At its base definition, apex means the highest part of something. In the dental world, it’s referring to the very end of a root, where it connects to the pulp and is able to get blood and nutrients from the body. As a general rule, if you are hearing “tooth apex” from a dentist, chances are a root canal will be involved. If you hear the term “Open Apex” it is generally referring to a gap between the apex of a tooth and the jaw. It can heal itself but is often lightly assisted to make sure that the tooth does not die (become necrotic).
To understand more fully, a tooth is made up of about 7 different sections, being further broken down into the crown (what can be seen above the gums), and the root (what is visually hidden). The apex is the very bottom part of the root that has a nerve ending that attaches to the nerves in the jaw.’’
A dental abscess occurs at the apex of the tooth. A sack (dental cyst) appears that can put pressure on the nerves, and sometimes block the nerve. This is known as a blocked canal, which can cause your tooth to die from getting a lack of nutrients. Abscesses are often caused by bigger issues, such as an infected pulp. Infected pulps can be very damaging to the body and can sometimes even kill you if the infection spreads to other, more vital parts of the body. In this case, they will put you on antibiotics to treat the infection, and surgically remove the inflamed section of the tooth.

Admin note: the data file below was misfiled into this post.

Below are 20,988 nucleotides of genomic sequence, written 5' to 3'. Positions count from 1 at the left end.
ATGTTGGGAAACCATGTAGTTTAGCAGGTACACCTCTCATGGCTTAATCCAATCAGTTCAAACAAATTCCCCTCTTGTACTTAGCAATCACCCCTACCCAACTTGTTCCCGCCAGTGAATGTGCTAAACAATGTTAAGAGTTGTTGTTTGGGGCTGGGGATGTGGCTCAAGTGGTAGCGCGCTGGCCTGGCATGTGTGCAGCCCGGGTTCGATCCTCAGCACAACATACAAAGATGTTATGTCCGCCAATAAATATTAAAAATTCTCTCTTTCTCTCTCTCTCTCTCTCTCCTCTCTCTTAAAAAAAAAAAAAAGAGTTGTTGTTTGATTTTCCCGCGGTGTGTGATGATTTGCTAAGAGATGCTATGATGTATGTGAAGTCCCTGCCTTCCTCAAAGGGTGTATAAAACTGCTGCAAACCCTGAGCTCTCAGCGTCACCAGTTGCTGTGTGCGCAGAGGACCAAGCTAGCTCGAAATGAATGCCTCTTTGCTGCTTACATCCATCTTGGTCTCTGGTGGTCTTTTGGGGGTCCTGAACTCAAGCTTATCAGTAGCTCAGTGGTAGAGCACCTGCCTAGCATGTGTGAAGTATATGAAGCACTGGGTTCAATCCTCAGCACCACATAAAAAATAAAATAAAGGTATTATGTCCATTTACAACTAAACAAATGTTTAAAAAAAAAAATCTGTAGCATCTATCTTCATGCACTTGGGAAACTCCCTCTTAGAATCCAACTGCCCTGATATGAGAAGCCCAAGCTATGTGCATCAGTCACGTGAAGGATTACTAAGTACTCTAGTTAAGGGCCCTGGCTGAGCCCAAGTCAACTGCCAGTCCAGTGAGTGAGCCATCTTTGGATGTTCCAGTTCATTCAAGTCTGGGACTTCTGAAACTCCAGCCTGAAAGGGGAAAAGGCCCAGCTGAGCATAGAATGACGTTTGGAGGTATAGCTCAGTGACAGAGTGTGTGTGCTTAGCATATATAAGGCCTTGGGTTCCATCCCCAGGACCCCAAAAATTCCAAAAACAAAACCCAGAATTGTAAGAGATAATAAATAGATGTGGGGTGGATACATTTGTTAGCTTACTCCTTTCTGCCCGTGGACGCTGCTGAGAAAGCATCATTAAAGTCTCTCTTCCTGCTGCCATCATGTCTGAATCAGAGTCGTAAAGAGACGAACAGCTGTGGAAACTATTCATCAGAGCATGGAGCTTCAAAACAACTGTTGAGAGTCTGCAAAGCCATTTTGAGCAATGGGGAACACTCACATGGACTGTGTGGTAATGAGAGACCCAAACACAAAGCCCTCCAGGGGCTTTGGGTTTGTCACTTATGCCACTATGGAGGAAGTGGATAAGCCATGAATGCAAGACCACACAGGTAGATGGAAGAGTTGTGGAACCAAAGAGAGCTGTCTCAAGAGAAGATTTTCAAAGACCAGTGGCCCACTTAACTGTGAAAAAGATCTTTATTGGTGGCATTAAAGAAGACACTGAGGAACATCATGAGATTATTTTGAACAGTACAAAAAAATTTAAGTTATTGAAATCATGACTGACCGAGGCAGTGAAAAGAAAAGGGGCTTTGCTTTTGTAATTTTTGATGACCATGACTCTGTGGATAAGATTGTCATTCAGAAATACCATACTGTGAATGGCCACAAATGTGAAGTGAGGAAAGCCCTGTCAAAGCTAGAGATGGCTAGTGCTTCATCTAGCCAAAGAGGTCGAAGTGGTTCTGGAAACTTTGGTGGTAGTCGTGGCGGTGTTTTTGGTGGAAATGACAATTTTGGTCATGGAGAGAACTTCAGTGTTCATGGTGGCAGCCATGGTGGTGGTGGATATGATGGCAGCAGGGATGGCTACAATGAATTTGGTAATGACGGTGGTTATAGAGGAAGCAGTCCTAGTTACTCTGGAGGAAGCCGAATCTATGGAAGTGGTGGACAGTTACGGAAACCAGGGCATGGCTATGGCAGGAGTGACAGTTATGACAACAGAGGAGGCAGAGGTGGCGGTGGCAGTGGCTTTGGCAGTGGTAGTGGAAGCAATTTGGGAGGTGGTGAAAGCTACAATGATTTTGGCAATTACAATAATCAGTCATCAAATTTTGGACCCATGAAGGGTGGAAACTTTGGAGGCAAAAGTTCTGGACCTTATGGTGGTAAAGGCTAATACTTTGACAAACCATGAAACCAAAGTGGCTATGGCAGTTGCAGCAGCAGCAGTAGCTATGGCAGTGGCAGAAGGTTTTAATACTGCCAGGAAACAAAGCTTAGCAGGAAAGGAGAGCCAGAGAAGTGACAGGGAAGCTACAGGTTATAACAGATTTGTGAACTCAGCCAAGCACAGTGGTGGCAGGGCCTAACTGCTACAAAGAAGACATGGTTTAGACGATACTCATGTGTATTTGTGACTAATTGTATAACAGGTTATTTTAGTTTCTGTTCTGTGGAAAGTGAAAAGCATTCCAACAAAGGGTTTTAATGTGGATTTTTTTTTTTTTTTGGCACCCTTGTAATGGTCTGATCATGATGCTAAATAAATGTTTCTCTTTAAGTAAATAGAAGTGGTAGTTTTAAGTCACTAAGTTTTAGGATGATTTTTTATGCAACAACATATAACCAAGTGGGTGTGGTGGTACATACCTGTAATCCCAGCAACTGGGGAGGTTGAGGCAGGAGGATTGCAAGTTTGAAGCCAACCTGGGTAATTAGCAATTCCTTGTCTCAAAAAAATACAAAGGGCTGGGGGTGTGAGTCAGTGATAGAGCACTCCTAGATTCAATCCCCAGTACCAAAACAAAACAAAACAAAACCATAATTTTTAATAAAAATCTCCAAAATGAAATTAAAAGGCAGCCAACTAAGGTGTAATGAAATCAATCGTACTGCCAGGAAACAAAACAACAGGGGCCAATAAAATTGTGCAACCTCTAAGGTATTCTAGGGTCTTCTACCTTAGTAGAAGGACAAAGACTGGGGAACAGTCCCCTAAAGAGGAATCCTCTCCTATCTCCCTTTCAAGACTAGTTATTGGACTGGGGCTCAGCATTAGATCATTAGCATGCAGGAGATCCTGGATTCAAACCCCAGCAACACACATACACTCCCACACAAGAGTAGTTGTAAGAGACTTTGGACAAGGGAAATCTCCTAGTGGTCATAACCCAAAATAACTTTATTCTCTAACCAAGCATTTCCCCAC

When the tooth cannot be saved because of apex damage, typically from a cyst, your dentist may perform a root canal. When you have a root canal, the dentist goes into the tooth and removes the nerve and infected pulp in order to save the tooth (even though it is no longer “alive”). This is typically needed to prevent an infection from spreading.